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Dave Blottner highlights priorities in council run

Candidate seeks one of six councillor positions
Dave Blottner is running for Whitehorse city council.

When you want change, there comes a point when you have to put your name forward and work towards making it happen, says Dave Blottner.

That desire for change is what made Blottner put his name on the ballot for Whitehorse’s municipal election.

Blottner is one of 17 candidates seeking six councillor positions on Whitehorse city council.

In an Oct. 18 interview, Blottner said housing and affordability are among the most pressing issues he’d like to see action taken on.

A resident of Whitehorse for the last 15 years, Blottner said he’s watched housing costs rise significantly.

“It’s across the board,” he said of the impact on residents.

Those wanting to rent, buy or simply move have a difficult time as costs keep going up and demand outstrips supply, he said.

Blottner said he would like to see the city re-examine its utility rates as one potential measure to address affordability.

He also suggested the need to look at how lots are released, something that could be done with the Yukon government as it is typically responsible for developments and land lotteries for new subdivisions such as Whistle Bend.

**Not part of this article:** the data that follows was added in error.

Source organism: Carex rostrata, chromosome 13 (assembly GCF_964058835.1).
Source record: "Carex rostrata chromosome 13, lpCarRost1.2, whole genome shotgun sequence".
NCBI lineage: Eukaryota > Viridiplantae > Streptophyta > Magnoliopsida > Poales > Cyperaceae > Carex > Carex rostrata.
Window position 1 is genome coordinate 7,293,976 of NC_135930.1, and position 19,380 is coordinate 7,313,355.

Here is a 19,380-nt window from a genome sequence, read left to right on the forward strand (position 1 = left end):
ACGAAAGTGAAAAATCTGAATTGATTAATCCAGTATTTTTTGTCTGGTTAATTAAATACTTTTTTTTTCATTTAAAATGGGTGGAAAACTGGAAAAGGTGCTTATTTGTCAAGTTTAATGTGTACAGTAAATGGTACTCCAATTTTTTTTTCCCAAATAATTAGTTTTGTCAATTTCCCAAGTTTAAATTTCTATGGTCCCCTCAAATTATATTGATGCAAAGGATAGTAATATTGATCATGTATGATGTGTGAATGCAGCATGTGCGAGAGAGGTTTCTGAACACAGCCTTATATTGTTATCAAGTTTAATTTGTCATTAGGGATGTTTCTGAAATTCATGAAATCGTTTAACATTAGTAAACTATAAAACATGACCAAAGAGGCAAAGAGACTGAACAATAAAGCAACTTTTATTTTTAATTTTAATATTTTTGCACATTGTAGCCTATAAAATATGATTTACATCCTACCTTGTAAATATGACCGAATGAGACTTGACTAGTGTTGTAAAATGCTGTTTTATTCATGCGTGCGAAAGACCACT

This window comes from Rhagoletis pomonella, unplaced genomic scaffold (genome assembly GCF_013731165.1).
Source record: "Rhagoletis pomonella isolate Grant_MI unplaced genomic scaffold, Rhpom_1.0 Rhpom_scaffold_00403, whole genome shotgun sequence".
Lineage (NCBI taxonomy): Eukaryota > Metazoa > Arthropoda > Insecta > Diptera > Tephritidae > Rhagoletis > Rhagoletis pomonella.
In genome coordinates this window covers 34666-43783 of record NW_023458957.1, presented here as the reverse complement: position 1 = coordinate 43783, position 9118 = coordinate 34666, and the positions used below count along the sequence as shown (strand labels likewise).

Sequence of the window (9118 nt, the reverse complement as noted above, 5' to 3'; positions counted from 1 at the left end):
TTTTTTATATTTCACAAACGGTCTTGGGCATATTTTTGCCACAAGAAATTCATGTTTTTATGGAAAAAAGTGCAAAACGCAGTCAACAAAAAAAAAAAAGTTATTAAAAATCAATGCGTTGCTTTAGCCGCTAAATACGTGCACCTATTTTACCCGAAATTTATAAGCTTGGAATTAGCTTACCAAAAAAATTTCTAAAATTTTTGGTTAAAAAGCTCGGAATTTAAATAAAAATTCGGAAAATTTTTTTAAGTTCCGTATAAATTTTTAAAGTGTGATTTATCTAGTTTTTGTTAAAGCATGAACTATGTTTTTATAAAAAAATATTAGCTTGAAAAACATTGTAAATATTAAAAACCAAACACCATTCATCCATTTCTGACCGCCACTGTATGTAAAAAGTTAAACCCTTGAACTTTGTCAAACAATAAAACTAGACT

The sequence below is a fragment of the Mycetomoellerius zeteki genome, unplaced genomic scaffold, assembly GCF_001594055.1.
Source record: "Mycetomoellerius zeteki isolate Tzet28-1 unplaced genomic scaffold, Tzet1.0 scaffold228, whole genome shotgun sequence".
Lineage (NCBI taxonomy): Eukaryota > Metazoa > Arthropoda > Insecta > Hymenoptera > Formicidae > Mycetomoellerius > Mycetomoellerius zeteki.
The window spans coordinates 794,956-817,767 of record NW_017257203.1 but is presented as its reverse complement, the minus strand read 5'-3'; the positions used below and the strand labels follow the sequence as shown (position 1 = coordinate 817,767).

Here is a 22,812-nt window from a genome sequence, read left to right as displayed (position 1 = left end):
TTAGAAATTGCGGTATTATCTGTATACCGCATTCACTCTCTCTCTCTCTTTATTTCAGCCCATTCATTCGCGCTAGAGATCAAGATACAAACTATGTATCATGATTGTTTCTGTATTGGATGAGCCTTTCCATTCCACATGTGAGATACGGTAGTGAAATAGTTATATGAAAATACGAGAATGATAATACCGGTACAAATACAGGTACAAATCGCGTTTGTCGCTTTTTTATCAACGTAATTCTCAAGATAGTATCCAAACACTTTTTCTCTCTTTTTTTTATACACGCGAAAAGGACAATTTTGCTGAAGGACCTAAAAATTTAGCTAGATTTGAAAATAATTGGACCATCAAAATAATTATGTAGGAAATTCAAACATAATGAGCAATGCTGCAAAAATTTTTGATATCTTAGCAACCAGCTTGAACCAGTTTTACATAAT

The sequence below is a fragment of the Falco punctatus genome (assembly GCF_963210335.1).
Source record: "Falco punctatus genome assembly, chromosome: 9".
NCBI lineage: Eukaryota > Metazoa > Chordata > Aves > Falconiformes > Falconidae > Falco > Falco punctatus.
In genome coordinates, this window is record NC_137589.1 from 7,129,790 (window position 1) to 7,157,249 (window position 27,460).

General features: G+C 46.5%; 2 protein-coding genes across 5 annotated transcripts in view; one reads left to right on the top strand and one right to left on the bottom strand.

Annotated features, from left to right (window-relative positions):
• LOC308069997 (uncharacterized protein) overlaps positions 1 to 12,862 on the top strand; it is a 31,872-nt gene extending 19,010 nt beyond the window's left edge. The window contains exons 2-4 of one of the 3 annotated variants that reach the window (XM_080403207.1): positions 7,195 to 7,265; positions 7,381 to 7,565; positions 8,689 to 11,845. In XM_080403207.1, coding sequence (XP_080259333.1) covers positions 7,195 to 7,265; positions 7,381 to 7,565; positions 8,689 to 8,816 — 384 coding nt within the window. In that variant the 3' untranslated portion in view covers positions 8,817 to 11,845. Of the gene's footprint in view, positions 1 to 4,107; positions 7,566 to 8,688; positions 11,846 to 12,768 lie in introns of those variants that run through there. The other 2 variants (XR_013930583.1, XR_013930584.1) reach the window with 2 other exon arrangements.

While housing and affordability are Whitehorse’s major issues, Blottner said he would also highlight adapting to climate change and community safety as other priorities.

On climate change, Blottner pointed to the impacts weather changes are already having.

Rather than the light, drier snow Whitehorse saw years ago, city crews now have to deal with heavy, wet snow during the winter months along with freeze/thaw cycles that impact roads.

Blottner said there needs to be a close look at how the city does snow clearing and how roads are prioritized.

As he explained, the once or twice a winter clearing for some lower priority roads is no longer enough as residents have a harder time getting out after a big snow fall.

Such a review would mean looking at equipment, staffing levels and how priorities are set.

“That’s going to take collaboration and cooperation,” he said.

Blottner also stressed the importance of Fire Smart work, noting while the city is already doing some of this work, more efforts may be needed.

Speaking to safety in the community, Blottner said the next city council could do more to work with the RCMP and community groups.

Blottner has worked as an executive director for numerous non-profits in the city, currently as the executive director for the Whitehorse Food Bank.

He noted that work has provided him with experience working with a variety of individuals and groups, as well as in dealing with limited resources.

Contact Stephanie Waddell at

Stephanie Waddell

About the Author: Stephanie Waddell

I joined Black Press in 2019 as a reporter for the Yukon News, becoming editor in February 2023.
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